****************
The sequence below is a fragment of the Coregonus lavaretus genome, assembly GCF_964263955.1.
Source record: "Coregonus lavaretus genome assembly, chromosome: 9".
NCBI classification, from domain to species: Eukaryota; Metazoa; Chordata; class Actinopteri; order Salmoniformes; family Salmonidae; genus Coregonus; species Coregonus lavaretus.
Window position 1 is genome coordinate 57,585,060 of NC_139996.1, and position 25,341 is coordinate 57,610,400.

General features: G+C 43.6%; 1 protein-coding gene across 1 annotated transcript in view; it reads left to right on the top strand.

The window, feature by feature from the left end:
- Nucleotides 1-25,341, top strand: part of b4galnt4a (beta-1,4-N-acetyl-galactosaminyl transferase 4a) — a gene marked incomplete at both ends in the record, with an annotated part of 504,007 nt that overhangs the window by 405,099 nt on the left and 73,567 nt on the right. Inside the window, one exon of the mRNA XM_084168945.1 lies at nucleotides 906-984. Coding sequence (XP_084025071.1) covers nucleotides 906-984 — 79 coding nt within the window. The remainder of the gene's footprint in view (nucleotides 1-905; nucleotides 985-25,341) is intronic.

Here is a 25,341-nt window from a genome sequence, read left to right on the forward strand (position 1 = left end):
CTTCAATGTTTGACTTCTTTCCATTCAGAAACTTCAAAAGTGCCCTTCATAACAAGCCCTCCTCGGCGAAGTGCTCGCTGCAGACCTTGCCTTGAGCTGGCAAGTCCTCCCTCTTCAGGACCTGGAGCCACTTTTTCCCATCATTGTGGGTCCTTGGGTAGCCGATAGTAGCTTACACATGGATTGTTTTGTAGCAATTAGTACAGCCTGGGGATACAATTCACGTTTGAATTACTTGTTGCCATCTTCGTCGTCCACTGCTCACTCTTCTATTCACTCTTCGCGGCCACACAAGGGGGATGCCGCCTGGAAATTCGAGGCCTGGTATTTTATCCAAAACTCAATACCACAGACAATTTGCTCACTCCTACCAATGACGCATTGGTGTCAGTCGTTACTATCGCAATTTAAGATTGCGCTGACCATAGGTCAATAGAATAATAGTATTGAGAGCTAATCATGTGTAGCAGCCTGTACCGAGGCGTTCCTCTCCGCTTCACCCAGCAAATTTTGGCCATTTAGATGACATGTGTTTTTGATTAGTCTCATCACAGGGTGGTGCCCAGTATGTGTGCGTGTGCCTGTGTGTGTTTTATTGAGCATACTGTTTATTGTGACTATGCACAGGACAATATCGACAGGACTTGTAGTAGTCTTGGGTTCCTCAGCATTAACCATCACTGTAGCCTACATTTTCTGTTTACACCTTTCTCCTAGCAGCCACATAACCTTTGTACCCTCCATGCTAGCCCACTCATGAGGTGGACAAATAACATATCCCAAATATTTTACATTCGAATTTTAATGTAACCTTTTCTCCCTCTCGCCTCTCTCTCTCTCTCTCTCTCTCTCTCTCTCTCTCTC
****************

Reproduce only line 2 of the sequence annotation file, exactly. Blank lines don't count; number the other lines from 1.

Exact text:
Source record: "Coregonus lavaretus genome assembly, chromosome: 9".